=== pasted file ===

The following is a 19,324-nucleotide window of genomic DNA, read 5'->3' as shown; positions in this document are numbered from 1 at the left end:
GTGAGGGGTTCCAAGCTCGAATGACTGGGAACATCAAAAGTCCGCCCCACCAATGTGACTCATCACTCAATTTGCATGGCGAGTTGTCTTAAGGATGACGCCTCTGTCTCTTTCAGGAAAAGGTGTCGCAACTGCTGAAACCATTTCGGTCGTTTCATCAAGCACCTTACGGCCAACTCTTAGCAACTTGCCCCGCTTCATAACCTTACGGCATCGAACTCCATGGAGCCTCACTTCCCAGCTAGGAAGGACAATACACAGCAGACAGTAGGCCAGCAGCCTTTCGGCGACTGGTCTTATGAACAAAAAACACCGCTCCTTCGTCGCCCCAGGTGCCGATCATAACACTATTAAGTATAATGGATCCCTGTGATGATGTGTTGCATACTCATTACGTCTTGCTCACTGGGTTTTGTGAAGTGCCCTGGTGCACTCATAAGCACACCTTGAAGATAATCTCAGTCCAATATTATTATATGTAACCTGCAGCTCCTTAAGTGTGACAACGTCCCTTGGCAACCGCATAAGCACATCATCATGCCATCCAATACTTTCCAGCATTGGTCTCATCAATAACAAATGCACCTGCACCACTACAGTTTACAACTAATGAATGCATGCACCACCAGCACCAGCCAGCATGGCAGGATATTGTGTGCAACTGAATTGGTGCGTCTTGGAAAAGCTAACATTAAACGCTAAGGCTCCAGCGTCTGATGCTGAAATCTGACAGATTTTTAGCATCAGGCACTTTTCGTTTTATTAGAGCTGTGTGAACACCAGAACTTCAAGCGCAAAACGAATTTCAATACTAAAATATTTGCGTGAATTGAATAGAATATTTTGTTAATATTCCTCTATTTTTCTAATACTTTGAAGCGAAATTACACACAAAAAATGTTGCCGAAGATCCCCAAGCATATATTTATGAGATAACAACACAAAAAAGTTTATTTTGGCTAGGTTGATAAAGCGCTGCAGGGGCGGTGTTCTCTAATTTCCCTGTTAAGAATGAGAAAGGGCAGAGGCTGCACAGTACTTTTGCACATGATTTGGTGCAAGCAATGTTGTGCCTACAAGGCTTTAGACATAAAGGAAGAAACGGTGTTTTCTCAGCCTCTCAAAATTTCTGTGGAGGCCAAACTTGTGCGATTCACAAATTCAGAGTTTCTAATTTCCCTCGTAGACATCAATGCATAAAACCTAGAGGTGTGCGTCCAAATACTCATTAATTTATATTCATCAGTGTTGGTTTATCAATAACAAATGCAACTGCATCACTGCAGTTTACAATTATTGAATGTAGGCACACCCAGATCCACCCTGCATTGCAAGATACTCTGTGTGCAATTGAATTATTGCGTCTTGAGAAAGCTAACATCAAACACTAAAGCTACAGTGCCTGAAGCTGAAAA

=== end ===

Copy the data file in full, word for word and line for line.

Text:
The following is a 19,324-nucleotide window of genomic DNA, read 5'->3' as shown; positions in this document are numbered from 1 at the left end:
GTGAGGGGTTCCAAGCTCGAATGACTGGGAACATCAAAAGTCCGCCCCACCAATGTGACTCATCACTCAATTTGCATGGCGAGTTGTCTTAAGGATGACGCCTCTGTCTCTTTCAGGAAAAGGTGTCGCAACTGCTGAAACCATTTCGGTCGTTTCATCAAGCACCTTACGGCCAACTCTTAGCAACTTGCCCCGCTTCATAACCTTACGGCATCGAACTCCATGGAGCCTCACTTCCCAGCTAGGAAGGACAATACACAGCAGACAGTAGGCCAGCAGCCTTTCGGCGACTGGTCTTATGAACAAAAAACACCGCTCCTTCGTCGCCCCAGGTGCCGATCATAACACTATTAAGTATAATGGATCCCTGTGATGATGTGTTGCATACTCATTACGTCTTGCTCACTGGGTTTTGTGAAGTGCCCTGGTGCACTCATAAGCACACCTTGAAGATAATCTCAGTCCAATATTATTATATGTAACCTGCAGCTCCTTAAGTGTGACAACGTCCCTTGGCAACCGCATAAGCACATCATCATGCCATCCAATACTTTCCAGCATTGGTCTCATCAATAACAAATGCACCTGCACCACTACAGTTTACAACTAATGAATGCATGCACCACCAGCACCAGCCAGCATGGCAGGATATTGTGTGCAACTGAATTGGTGCGTCTTGGAAAAGCTAACATTAAACGCTAAGGCTCCAGCGTCTGATGCTGAAATCTGACAGATTTTTAGCATCAGGCACTTTTCGTTTTATTAGAGCTGTGTGAACACCAGAACTTCAAGCGCAAAACGAATTTCAATACTAAAATATTTGCGTGAATTGAATAGAATATTTTGTTAATATTCCTCTATTTTTCTAATACTTTGAAGCGAAATTACACACAAAAAATGTTGCCGAAGATCCCCAAGCATATATTTATGAGATAACAACACAAAAAAGTTTATTTTGGCTAGGTTGATAAAGCGCTGCAGGGGCGGTGTTCTCTAATTTCCCTGTTAAGAATGAGAAAGGGCAGAGGCTGCACAGTACTTTTGCACATGATTTGGTGCAAGCAATGTTGTGCCTACAAGGCTTTAGACATAAAGGAAGAAACGGTGTTTTCTCAGCCTCTCAAAATTTCTGTGGAGGCCAAACTTGTGCGATTCACAAATTCAGAGTTTCTAATTTCCCTCGTAGACATCAATGCATAAAACCTAGAGGTGTGCGTCCAAATACTCATTAATTTATATTCATCAGTGTTGGTTTATCAATAACAAATGCAACTGCATCACTGCAGTTTACAATTATTGAATGTAGGCACACCCAGATCCACCCTGCATTGCAAGATACTCTGTGTGCAATTGAATTATTGCGTCTTGAGAAAGCTAACATCAAACACTAAAGCTACAGTGCCTGAAGCTGAAAA